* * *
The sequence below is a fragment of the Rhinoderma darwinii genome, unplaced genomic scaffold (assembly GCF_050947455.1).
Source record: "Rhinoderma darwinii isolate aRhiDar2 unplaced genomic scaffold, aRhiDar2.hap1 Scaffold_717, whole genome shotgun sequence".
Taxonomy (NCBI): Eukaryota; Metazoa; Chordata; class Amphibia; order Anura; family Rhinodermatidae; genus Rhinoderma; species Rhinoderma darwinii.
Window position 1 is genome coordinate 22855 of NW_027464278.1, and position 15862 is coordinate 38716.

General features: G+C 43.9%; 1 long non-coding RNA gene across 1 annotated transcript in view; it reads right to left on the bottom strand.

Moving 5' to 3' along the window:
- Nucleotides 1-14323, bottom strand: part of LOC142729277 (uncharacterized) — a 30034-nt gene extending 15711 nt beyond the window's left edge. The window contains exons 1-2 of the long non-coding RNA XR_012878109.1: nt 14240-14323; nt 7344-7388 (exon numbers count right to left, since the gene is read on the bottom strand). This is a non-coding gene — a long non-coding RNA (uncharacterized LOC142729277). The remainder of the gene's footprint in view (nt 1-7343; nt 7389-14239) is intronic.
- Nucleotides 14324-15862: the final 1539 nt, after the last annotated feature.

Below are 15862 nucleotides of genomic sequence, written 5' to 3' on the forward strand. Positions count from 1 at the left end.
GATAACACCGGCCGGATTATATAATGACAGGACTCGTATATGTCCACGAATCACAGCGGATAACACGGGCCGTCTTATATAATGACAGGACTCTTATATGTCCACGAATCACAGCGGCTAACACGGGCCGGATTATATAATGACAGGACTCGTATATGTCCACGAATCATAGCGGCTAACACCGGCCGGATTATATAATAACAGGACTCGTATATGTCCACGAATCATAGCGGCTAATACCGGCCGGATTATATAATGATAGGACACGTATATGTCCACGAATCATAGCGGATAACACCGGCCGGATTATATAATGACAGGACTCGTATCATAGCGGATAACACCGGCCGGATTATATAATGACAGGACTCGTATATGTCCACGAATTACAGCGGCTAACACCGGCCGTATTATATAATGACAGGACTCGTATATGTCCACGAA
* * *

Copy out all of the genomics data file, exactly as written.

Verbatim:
The sequence below is a fragment of the Rhinoderma darwinii genome, unplaced genomic scaffold (assembly GCF_050947455.1).
Source record: "Rhinoderma darwinii isolate aRhiDar2 unplaced genomic scaffold, aRhiDar2.hap1 Scaffold_717, whole genome shotgun sequence".
Taxonomy (NCBI): Eukaryota; Metazoa; Chordata; class Amphibia; order Anura; family Rhinodermatidae; genus Rhinoderma; species Rhinoderma darwinii.
Window position 1 is genome coordinate 22855 of NW_027464278.1, and position 15862 is coordinate 38716.

General features: G+C 43.9%; 1 long non-coding RNA gene across 1 annotated transcript in view; it reads right to left on the bottom strand.

Moving 5' to 3' along the window:
- Nucleotides 1-14323, bottom strand: part of LOC142729277 (uncharacterized) — a 30034-nt gene extending 15711 nt beyond the window's left edge. The window contains exons 1-2 of the long non-coding RNA XR_012878109.1: nt 14240-14323; nt 7344-7388 (exon numbers count right to left, since the gene is read on the bottom strand). This is a non-coding gene — a long non-coding RNA (uncharacterized LOC142729277). The remainder of the gene's footprint in view (nt 1-7343; nt 7389-14239) is intronic.
- Nucleotides 14324-15862: the final 1539 nt, after the last annotated feature.

Below are 15862 nucleotides of genomic sequence, written 5' to 3' on the forward strand. Positions count from 1 at the left end.
GATAACACCGGCCGGATTATATAATGACAGGACTCGTATATGTCCACGAATCACAGCGGATAACACGGGCCGTCTTATATAATGACAGGACTCTTATATGTCCACGAATCACAGCGGCTAACACGGGCCGGATTATATAATGACAGGACTCGTATATGTCCACGAATCATAGCGGCTAACACCGGCCGGATTATATAATAACAGGACTCGTATATGTCCACGAATCATAGCGGCTAATACCGGCCGGATTATATAATGATAGGACACGTATATGTCCACGAATCATAGCGGATAACACCGGCCGGATTATATAATGACAGGACTCGTATCATAGCGGATAACACCGGCCGGATTATATAATGACAGGACTCGTATATGTCCACGAATTACAGCGGCTAACACCGGCCGTATTATATAATGACAGGACTCGTATATGTCCACGAA